Diagnosis of Immunoglobulin G4-Related Sclerosing Cholangitis

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Clin Endosc. 2014;47(6):476-477
Publication date (electronic) : 2014 November 30
doi : https://doi.org/10.5946/ce.2014.47.6.476
Division of Gastroenterology, Department of Internal Medicine and Liver Research Institute, Seoul National University College of Medicine, Seoul, Korea.
Correspondence: Ji Kon Ryu. Division of Gastroenterology, Department of Internal Medicine and Liver Research Institute, Seoul National University College of Medicine, 101 Daehak-ro, Jongno-gu, Seoul 110-744, Korea. Tel: +82-2-2072-1962, Fax: +82-2-762-9662, jkryu@snu.ac.kr
Received 2014 October 14; Accepted 2014 October 17.

See "IgG4 Levels in Bile for Distinguishing IgG4-Associated Cholangiopathy from Other Biliary Disorders: A Single Blinded Pilot Study) by Udayakumar Navaneethan, Norma G. Gutierrez, Ramprasad Jegadeesan, et al., on page [Related article:] 555-559

Immunoglobulin G4-related sclerosing cholangitis (IgG4-SC) is a characteristic type of SC with increased serum IgG4 levels and dense infiltration of IgG4-positive plasma cells with extensive fibrosis in the bile duct wall.1 IgG4-SC is now recognized within the spectrum of systemic IgG4-related diseases. IgG4-SC is well resolved by steroid therapy, which is a characteristic feature of IgG4-related disease. IgG4-SC is frequently associated with type 1 autoimmune pancreatitis (AIP) and IgG4-related sialadenitis; retroperitoneal fibrosis can also occasionally be observed in IgG4-SC. However, some IgG4-SC cases do not involve any other organs. The cholangiographic abnormalities observed in IgG4-SC may resemble those of primary sclerosing cholangitis (PSC) and hilar cholangiocarcinoma. Since obstructive jaundice is frequently observed in IgG4-SC, and IgG4-SC is most common in elderly men, the differential diagnosis compared to that for hilar cholangiocarcinoma is sometimes very difficult. Secondary SC also should be ruled out.

An elevated serum IgG4 level is a characteristic feature of IgG4-SC and can effectively detect patients with IgG4-SC.2 However, IgG4-SC patients without pancreatic involvement displayed no marked increase in serum IgG4 levels compared to patients with AIP-associated IgG4-SC.

Even though an IgG4 cutoff level of 135 mg/dL is widely used as part of the diagnostic criteria for AIP, a few reports concerning the IgG4 cutoff level in the diagnosis of IgG4-SC have been published.3,4

Oseini et al.3 reported that among 126 patients with cholangiocarcinoma, 17 (13.5%) had elevated serum IgG4 levels (>140 mg/dL), while four (3.2%) had a >2-fold increase (>280 mg/dL) in serum IgG4 levels. They concluded that diagnosis using a 2-fold higher cutoff serum IgG4 level may not reliably distinguish IgG4-SC from cholangiocarcinoma, but a cutoff level 4-fold higher than the normal upper limit had 100% specificity for IgG4-SC. A recent Japanese study, which included 344 IgG4-SC patients, established a cutoff value of serum IgG4 to differentiate IgG4-SC from other diseases in nine high-volume centers in Japan.4 The cutoff obtained from receiver-operator characteristic curves displayed similar sensitivity and specificity to a cutoff of 135 mg/dL, when IgG4-SC cases were compared with controls. A cutoff of 182 mg/dL increased the specificity for distinguishing IgG4-SC from cholangiocarcinoma to 96.6%. A cutoff of 207 mg/dL might be more useful for unambiguously distinguishing IgG4-SC from all cholangiocarcinoma, but the sensitivity was only 68.4%.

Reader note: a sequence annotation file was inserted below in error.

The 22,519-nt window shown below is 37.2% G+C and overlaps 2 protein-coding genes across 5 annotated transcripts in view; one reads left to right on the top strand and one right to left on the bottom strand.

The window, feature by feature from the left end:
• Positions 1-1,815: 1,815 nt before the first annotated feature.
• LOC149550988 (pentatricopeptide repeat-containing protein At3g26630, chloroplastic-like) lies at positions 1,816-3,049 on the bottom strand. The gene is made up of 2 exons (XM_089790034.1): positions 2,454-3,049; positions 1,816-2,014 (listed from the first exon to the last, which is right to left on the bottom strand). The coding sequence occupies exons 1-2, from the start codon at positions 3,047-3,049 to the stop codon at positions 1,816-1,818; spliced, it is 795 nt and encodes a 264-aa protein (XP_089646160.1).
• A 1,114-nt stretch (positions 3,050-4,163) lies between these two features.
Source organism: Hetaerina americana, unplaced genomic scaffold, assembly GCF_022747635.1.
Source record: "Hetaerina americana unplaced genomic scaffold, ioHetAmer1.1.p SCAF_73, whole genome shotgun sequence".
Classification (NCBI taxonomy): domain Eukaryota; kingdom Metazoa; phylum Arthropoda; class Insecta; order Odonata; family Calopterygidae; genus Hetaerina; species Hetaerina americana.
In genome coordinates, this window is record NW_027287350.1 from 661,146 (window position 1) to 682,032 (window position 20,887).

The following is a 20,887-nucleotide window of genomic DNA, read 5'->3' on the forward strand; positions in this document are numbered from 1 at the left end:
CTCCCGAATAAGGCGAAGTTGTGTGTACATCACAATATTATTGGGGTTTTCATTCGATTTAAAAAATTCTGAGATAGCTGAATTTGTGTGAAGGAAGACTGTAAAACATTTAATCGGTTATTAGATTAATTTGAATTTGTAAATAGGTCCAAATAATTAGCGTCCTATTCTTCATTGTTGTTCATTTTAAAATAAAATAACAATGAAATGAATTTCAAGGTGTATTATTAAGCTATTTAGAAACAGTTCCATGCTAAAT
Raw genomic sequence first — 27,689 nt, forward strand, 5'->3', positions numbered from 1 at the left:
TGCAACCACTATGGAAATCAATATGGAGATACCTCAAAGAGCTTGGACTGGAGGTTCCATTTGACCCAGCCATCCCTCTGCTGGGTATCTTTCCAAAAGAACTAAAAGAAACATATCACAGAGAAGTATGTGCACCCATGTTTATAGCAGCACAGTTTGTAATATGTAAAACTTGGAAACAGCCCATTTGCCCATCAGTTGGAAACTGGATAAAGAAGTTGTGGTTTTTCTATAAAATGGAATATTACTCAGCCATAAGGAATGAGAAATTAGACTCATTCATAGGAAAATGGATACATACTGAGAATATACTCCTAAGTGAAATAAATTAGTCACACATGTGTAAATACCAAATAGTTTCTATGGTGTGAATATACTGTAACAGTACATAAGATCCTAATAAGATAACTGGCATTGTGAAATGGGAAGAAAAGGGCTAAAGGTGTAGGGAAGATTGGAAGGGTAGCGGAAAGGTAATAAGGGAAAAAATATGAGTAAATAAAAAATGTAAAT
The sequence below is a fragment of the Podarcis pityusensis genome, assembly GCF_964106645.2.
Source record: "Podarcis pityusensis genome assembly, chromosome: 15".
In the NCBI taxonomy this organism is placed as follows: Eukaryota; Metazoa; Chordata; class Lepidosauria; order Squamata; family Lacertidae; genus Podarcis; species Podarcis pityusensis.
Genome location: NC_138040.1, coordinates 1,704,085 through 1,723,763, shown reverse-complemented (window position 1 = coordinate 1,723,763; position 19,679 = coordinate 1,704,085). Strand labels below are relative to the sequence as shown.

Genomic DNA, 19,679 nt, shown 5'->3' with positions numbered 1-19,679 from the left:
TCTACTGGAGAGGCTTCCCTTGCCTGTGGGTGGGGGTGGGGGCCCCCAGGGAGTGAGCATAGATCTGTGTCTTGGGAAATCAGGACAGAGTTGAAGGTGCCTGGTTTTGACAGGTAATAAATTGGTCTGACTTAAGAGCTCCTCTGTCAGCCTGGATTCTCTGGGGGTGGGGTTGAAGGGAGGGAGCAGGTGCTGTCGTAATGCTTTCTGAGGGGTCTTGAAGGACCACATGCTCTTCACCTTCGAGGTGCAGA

Only three diagnostic criteria for IgG4-SC have been proposed5,6,7 and no standard international diagnostic criteria have been defined until now. IgG4-SC should be discriminated from all three intractable diseases, namely, pancreatic cancer, PSC, and cholangiocarcinoma. The Japanese criteria were derived from a combination of characteristic clinical, serological, morphological, and histopathological features with cholangiographic classification.6,7

Recently, Navaneethan et al.8 performed a single center pilot study on the diagnostic role of biliary IgG4 in IgG4-SC. They enrolled 54 patients in total, and bile was directly aspirated from the common bile duct during endoscopic retrograde cholangiography. The median biliary IgG4 levels were markedly elevated in patients with IgG4-SC (5.5 mg/dL) compared to patients with other diseases such as PSC (1.2 mg/dL) and cholangiocarcinoma (0.9 mg/dL). A cutoff value of 3.8 mg/dL distinguished IgG4-SC from PSC and cholangiocarcinoma with a 100% and 76.9% sensitivity and specificity, respectively. However, the limitations of this study were the small number of patients enrolled (three patients with IgG4-SC and nine patients with cholangiocarcinoma) and a possibility of type II errors. Therefore, the number of patients is too small to derive a definite cutoff value at present. Another limitation was that serum IgG4 levels were not obtained from the enrolled patients. Despite these limitations, this study suggested a potential role for biliary IgG4 measurement as a diagnostic tool in patients with IgG4-SC. Thus, biliary IgG4 levels can be included in new diagnostic criteria for a prospective large multicenter study.


The author has no financial conflicts of interest.


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